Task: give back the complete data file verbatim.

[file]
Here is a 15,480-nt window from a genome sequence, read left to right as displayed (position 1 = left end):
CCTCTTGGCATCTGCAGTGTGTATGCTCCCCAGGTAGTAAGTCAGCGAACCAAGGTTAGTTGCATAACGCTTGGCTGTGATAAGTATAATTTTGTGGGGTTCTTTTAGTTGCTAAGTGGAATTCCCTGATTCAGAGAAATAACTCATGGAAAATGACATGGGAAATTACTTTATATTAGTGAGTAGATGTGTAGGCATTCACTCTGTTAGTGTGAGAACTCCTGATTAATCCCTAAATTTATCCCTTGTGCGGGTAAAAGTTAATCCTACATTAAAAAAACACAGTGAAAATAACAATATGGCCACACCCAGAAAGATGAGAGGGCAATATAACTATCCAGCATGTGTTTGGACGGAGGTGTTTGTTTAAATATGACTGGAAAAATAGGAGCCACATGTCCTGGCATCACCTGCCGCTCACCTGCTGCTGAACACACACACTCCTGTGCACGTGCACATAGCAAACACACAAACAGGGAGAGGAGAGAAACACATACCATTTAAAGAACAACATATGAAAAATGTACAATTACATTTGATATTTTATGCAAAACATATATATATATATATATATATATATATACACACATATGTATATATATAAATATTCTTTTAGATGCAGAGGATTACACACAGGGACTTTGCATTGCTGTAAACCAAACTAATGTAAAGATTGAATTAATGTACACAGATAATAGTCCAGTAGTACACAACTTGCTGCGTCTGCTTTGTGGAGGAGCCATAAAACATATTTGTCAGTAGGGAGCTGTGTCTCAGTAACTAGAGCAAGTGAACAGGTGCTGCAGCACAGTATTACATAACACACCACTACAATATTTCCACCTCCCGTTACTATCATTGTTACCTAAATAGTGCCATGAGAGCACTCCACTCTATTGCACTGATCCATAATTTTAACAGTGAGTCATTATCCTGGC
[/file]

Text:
Here is a 15,480-nt window from a genome sequence, read left to right as displayed (position 1 = left end):
CCTCTTGGCATCTGCAGTGTGTATGCTCCCCAGGTAGTAAGTCAGCGAACCAAGGTTAGTTGCATAACGCTTGGCTGTGATAAGTATAATTTTGTGGGGTTCTTTTAGTTGCTAAGTGGAATTCCCTGATTCAGAGAAATAACTCATGGAAAATGACATGGGAAATTACTTTATATTAGTGAGTAGATGTGTAGGCATTCACTCTGTTAGTGTGAGAACTCCTGATTAATCCCTAAATTTATCCCTTGTGCGGGTAAAAGTTAATCCTACATTAAAAAAACACAGTGAAAATAACAATATGGCCACACCCAGAAAGATGAGAGGGCAATATAACTATCCAGCATGTGTTTGGACGGAGGTGTTTGTTTAAATATGACTGGAAAAATAGGAGCCACATGTCCTGGCATCACCTGCCGCTCACCTGCTGCTGAACACACACACTCCTGTGCACGTGCACATAGCAAACACACAAACAGGGAGAGGAGAGAAACACATACCATTTAAAGAACAACATATGAAAAATGTACAATTACATTTGATATTTTATGCAAAACATATATATATATATATATATATATATATACACACATATGTATATATATAAATATTCTTTTAGATGCAGAGGATTACACACAGGGACTTTGCATTGCTGTAAACCAAACTAATGTAAAGATTGAATTAATGTACACAGATAATAGTCCAGTAGTACACAACTTGCTGCGTCTGCTTTGTGGAGGAGCCATAAAACATATTTGTCAGTAGGGAGCTGTGTCTCAGTAACTAGAGCAAGTGAACAGGTGCTGCAGCACAGTATTACATAACACACCACTACAATATTTCCACCTCCCGTTACTATCATTGTTACCTAAATAGTGCCATGAGAGCACTCCACTCTATTGCACTGATCCATAATTTTAACAGTGAGTCATTATCCTGGC